I use Dynamite Controlled Released Fertilizer into the half barrel planter and nothing else. Where as I had put a rich mixture of organic fertilizer in the Raised Bed.

I put the planter next to the east facing part of my house, so the Okinawan Sweet Potato plants only got sunlight in the afternoon.

This picture shows how the Okinawan Sweet Potato plants looked this morning.

This picture shows the half barrel container after I cut away all of the leaves.

I had no idea how many (if any) Okinawan Sweet Potatoes I would have in the container.

So I was very surprised when I flipped the half barrel planter over and found Okinawan Sweet Potatoes all around the edges of the container!!!

The yellow arrows on the picture to the right shows all locations where there are Okinawan Sweet Potatoes.

This picture shows a close up of a large Okinawan Sweet Potato that grew vertically along the edge of the half barrel planter.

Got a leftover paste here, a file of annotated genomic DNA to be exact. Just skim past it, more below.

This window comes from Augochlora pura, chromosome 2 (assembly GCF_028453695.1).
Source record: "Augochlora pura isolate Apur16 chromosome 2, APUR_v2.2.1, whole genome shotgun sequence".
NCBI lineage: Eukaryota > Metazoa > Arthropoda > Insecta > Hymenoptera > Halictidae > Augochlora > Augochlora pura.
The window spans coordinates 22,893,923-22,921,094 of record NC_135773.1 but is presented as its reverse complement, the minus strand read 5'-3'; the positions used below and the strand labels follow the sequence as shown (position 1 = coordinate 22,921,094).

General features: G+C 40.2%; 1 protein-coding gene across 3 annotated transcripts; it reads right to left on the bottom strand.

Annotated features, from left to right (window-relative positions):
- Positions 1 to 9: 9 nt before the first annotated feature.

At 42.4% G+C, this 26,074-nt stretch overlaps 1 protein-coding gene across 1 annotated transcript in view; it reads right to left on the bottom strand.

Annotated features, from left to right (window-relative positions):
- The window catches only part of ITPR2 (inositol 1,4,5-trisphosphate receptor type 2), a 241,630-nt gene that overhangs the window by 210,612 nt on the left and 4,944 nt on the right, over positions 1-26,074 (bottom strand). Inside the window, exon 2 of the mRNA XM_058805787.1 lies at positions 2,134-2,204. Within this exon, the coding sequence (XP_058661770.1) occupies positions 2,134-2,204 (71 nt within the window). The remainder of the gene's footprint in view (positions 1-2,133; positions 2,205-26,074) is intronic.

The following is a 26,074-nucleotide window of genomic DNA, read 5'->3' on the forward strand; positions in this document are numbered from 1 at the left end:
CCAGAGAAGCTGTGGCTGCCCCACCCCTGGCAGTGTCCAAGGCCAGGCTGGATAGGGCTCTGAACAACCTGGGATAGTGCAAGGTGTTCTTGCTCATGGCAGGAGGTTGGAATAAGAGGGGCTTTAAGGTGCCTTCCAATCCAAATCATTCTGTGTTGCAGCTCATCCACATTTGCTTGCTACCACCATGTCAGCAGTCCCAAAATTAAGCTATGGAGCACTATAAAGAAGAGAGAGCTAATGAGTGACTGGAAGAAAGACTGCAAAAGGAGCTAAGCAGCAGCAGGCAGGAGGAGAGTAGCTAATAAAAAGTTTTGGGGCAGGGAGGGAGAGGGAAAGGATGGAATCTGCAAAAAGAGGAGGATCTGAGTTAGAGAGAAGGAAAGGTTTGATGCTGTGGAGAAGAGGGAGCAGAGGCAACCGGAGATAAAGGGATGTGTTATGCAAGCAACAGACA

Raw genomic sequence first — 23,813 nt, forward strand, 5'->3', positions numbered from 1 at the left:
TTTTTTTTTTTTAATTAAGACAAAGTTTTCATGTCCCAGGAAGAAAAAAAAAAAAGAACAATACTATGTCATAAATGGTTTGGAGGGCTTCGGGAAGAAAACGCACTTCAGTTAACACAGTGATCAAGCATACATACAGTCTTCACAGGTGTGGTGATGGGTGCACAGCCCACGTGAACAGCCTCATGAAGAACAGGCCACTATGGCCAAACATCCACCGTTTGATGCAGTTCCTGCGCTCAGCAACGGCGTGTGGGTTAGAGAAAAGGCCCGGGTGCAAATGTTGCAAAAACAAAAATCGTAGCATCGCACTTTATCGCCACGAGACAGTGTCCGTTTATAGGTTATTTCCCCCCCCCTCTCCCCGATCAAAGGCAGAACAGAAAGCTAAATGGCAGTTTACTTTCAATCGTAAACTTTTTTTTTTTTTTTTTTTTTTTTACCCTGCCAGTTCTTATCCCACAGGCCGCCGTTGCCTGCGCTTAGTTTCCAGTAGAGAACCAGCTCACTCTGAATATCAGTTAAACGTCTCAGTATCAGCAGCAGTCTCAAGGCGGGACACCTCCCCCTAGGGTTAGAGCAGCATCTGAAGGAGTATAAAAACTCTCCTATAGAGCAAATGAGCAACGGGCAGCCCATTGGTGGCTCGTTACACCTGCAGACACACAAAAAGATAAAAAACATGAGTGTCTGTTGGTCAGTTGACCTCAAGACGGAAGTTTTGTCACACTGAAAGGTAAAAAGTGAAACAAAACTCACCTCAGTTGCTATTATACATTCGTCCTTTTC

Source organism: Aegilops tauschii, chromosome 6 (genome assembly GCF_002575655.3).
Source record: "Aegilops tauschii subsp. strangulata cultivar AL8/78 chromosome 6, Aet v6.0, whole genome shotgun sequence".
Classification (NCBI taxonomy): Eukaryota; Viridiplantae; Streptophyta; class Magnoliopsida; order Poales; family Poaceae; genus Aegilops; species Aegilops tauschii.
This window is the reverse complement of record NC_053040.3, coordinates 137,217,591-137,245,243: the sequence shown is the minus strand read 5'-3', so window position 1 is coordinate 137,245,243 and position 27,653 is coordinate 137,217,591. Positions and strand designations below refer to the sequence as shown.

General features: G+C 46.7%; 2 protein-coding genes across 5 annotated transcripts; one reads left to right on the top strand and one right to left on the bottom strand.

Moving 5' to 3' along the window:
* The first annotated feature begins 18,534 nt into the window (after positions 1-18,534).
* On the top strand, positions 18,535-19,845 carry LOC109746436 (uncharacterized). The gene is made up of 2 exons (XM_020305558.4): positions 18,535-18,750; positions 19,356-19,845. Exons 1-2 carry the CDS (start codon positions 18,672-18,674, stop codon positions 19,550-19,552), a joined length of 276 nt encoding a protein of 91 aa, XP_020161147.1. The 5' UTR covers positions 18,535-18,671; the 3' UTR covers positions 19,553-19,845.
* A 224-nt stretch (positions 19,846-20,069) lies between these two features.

There were also Okinawan Sweet Potatoes in the interior of the container.

The picture on the bottom shows all of the Okinawan Sweet Potatoes that I harvested from the container.

It was almost 10 pounds!!!

This was more than I got the Raised Bed that I had harvested 3 weeks ago (see this blog entry) and harvesting was much much easier!!!

It took me a long time to dig up the soil in the Raised Bed to find the Okinawan Sweet Potatoes. I had to dig under and around the Raised Bed because the roots of the Okinawan Sweet Potatoes went under the Raised Bed.

With the container, I just had to invert the half barrel planter to find the Okinawan Sweet Potatoes.